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Specifics on Medicaid Eligibility

“Nursing Home Eligibility”

There are two requirements which determine eligibility for Medicaid nursing home care - financial requirements and medical requirements. The financial requirements are comprised of income limits and asset limits, which were detailed in the prior week’s blog. The level of care requirement entails that the applicant needs care that is usually provided in a nursing home. A formal designation is called “Nursing Home Level of Care” (NHLOC), which requires a medical doctor to make this designation and the rules that define it vary from state-to-state.

Nursing home care/Institutional Medicaid is an entitlement, therefore If an applicant meets the financial and level of care requirements, a state must pay for that individual’s nursing home stay. Home care and assisted living are not considered entitlements. An applicant can meet all the eligibility criteria for home care or assisted living and still be wait-listed to receive assistance.


“Assisted Living Eligibility”

How does Medicaid pay for assisted living/senior living since it is not an entitlement? Those who reside in assisted living residences receive assistance from Medicaid either through HCBS Waivers or through the state’s Aged, Blind and Disabled (ABD) Medicaid.

HCBS Waivers are geared to help individuals who require a nursing home level of care but prefer to receive that care while living at home or living in assisted living. HCBS Waivers will not pay for the room and board costs of assisted living but will only pay for care costs. Waivers are not entitlements. They are federally approved, state-specific programs that have limited enrollments. Many HCBS Waivers have waiting lists. An individual can be financially and functionally eligible for an assisted living waiver and still not be able to enroll due to the waiting list.

The eligibility requirements are the same for both Medicaid assisted living through a Medicaid HCBS Waiver and for nursing home care. Candidates must require “nursing home level of care” and meet all the financial requirements.

Aged, Blind and Disabled (ABD) Medicaid provides help for persons in assisted living differently than Waivers. It provides beneficiaries with a caregiver and the beneficiary can use that caregiver at their place of residence. So, the individual could live at home or in an assisted living community. As long as the beneficiary does not reside in a nursing home, it’s irrelevant where they live.

ABD Medicaid will not pay for assisted living room and board, only for care.  Additionally, it will necessarily pay for all of individual’s care needs. The good news about ABD Medicaid (when compared to waivers) is that ABD Medicaid is an entitlement, so the Medicaid program must provide an applicant with the assistance needed, so long as he or she meets the eligibility criteria. Although ABD Medicaid typically has more restrictive income limits than Medicaid Waivers or nursing home care, it usually does not insist that beneficiaries need a “nursing home level of care.” ABD Medicaid financial eligibility criteria varies according to each state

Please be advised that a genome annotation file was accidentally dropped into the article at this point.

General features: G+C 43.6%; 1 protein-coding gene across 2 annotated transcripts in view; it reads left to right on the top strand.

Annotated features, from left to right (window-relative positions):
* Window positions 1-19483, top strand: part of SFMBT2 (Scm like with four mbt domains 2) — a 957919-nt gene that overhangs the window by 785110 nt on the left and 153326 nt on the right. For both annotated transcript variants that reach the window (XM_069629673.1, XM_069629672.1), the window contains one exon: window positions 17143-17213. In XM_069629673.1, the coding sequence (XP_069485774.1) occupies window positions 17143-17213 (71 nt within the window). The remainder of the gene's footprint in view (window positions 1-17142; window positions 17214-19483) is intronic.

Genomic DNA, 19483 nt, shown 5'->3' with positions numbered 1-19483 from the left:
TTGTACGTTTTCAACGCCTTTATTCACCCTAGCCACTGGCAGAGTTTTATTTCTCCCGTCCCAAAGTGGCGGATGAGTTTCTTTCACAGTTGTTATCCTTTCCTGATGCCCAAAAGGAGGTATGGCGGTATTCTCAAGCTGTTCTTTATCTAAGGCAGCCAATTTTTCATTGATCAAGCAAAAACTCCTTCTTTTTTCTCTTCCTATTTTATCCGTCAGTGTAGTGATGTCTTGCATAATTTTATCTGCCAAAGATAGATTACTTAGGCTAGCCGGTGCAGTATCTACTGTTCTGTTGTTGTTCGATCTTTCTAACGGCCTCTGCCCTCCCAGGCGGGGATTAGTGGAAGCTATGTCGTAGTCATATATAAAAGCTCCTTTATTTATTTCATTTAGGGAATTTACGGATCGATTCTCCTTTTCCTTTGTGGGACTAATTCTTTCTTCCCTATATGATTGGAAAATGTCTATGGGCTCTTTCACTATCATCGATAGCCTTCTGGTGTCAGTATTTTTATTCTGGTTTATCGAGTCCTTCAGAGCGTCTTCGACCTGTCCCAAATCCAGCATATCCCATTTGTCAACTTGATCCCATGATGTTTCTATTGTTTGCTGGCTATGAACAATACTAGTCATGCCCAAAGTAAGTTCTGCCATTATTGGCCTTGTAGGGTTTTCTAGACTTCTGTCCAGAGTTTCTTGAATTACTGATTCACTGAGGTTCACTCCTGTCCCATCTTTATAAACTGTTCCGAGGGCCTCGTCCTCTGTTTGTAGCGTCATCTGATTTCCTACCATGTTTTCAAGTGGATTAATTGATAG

“In-Home Care Eligibility”

Medicaid beneficiaries can receive assistance in their home through a Home and Community Based Services (HCBS) Waiver or through Aged, Blind and Disabled (ABD) Medicaid. These are two different types of Medicaid programs with different eligibility requirements.

HCBS Waivers offer home care as a benefit throughout each state. Unfortunately, HCBS Waivers are not entitlements. Therefore, being eligible does not necessarily mean one will receive care. It is very likely one will be put on a waiting-list for assistance. Waivers have the same level of care and financial eligibility criteria as nursing home Medicaid.


“Options When Over the Limits”

At times, individuals or couples exceed Medicaid’s income or asset limits, yet they can’t afford to pay for needed care. In these circumstances, Medicaid offers different types of pathways to meet eligibility.


“Medically Needy Pathway”

Medically Needy Medicaid is currently available in 32 states and D.C., is a great option. The Medically Needy Pathway, considers the Medicaid candidate’s income AND their care costs. If Medicaid finds one’s care costs consumes the vast majority of one’s income, then Medicaid will allow the individual to become eligible regardless of how high their income is.

In New Jersey, the program is called the “Medically Needy Program” or the “Special Medicaid Program, Medically Needy Segment.” It’s also commonly referred to as a “spend down” program for excess income. The income amount that is over the Medicaid eligibility limit is used to cover medical bills and health insurance premiums.


“Medicaid Planning”

Medicaid Planning is a strategy for assisting individuals whose income or assets exceed Medicaid’s limits can become Medicaid eligible. They can seek assistance from a Medicaid expert who can re-structure their finances to help them become eligible.


Side Note:

Callahan Financial Services Group takes the guesswork out of applying for Medicaid benefits for long-term care. If you or a loved one are in need of these benefits, please do not hesitate to call us at (973) 325-7500. Our friendly staff is here to help you and answer any of your questions. We can also arrange an appointment to meet with you in person at our office to discuss your eligibility and explain the application process, including the necessary items to apply.


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